Peters’ performance at Merion garnered plenty of headlines, and rightfully so. It’s a moment he’ll cherish forever, and a moment that will live in Merion lore.

It’s also future fuel for his fiery game, which should be on display in tomorrow’s final Patterson Cup lap.

“The eagle and the win, it gave me a lot of confidence. But at the end of the day, I’m still the same John Peters. I’m still the same golfer,” said Peters. “I just need to come out tomorrow, play my own game, make some birdies, and we’ll see what happens.”

Besides a chance at the Patterson crown, Peters will have a shot at winning the season-long Silver Cross Award. Peters, thanks to his sizzling round of 5-under-par 66 today, sits three back of Silver Cross leader Peter Bradbeer of Merion heading into the fourth and final leg.

Caddies transition to GAP Major competitors at Mannies

Not many people can pull off a smooth transition from caddying to playing before competing in a GAP Major.

McCall Golf Club’s Jason Loehrs and Sandy Run Country Club’s David Malone showcased that transition Wednesday in the Patterson Cup presented by Provident Bank.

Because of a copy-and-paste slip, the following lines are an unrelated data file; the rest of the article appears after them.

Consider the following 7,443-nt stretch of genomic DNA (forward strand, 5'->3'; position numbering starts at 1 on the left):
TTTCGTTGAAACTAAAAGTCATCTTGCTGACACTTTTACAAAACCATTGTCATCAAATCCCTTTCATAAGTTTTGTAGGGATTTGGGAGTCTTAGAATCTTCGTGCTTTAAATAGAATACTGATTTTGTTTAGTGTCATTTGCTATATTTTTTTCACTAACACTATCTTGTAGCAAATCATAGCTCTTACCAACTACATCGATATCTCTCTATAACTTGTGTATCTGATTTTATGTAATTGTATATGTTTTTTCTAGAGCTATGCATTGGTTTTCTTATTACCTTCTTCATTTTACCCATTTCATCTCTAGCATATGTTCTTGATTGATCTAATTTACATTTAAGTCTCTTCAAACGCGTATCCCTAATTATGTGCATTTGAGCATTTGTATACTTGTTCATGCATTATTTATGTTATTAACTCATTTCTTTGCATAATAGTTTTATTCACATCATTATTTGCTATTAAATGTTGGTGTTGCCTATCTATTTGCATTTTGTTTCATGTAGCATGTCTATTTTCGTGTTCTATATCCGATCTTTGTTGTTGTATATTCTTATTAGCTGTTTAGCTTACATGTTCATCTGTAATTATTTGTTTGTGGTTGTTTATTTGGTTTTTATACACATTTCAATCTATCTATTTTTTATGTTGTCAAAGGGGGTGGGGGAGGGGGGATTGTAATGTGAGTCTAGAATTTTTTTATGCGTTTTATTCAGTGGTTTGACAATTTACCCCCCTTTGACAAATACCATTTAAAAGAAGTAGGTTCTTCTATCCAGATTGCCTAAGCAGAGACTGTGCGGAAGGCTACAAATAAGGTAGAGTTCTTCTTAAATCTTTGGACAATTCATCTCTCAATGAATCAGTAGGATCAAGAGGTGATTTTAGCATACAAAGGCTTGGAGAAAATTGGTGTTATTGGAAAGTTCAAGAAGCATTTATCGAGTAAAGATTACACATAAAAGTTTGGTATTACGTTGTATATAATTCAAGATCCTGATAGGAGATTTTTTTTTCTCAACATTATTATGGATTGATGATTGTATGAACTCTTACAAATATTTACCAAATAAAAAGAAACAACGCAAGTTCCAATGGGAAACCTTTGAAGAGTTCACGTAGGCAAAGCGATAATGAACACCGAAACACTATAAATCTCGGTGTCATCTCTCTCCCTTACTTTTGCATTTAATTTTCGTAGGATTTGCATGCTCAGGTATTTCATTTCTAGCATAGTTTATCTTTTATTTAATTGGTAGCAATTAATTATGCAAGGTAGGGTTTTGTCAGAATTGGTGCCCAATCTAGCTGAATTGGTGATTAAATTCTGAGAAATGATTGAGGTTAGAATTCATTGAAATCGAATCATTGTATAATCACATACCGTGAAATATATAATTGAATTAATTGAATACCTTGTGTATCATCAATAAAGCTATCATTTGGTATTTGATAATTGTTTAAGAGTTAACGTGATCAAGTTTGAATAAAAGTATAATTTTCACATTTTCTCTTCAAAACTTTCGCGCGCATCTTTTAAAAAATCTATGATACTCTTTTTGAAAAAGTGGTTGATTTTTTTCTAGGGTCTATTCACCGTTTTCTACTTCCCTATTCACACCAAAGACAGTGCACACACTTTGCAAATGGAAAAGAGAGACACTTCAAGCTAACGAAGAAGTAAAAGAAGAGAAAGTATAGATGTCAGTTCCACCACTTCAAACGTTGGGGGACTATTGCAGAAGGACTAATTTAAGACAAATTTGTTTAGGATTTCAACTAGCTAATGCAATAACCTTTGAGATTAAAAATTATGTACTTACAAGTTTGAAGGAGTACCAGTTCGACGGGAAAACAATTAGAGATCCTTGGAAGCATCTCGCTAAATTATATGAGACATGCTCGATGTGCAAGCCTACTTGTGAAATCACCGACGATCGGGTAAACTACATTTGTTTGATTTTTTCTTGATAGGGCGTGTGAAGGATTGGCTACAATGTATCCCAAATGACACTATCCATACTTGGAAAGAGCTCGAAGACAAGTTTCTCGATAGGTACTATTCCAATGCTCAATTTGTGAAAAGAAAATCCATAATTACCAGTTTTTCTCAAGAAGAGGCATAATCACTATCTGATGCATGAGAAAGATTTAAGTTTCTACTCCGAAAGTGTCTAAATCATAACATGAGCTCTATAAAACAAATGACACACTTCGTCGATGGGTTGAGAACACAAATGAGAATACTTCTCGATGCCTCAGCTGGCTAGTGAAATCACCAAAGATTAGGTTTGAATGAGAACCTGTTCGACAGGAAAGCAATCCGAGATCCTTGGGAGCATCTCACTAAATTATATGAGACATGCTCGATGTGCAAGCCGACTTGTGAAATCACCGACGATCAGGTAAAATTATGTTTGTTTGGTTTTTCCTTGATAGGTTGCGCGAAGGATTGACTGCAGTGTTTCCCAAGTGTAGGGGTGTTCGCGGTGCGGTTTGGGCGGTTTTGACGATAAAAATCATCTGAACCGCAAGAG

“I thought it was great to be in the same group as Jason. We talked a lot of the same dialect. I wish our scores were better, but we had a great day out there,” Malone, 36, of Plymouth Meeting, Pa., said. “After being around the game for so long, you see many different shots and bounces, and it’s something you can pick up on pretty quickly.”

After spending 10 years at Amtrak in its engineering department, Loehrs got laid off and had the opportunity to caddie full-time at Merion Golf Club in April.

“I’ve been working at Merion almost every day, but since I live so close to the course, it’s very convenient,” Loehrs, 40, of Havertown, Pa., said. “The staff and members at Merion have been tremendous so far, and it’s pretty neat being able to be on a golf course every day for work.”

While Loehrs doesn’t get to play as much golf since he’s been a full-time caddie at Merion, being around the game for him has been a significant advantage. For example, he held the bag for Michael R. Brown, Jr. in the Pennsylvania Golf Association Amateur Championship last week at Merion.

“In my position, you get to see a lot of golf whether someone plays great or bad,” Loehrs said. “Being on the bag for Michael was an amazing experience because he has an incredible work ethic, which is always inspiring to watch.”

While Loehrs finished the day at 7-over-par 78 and failed to make the cut at 3 over, he has a lot to look forward to when he goes back to work at Merion.

“Obviously, I wish I had played better than I did today,” Loehrs said. “I’m excited to go back to get back to work and continue to be around the game of golf.”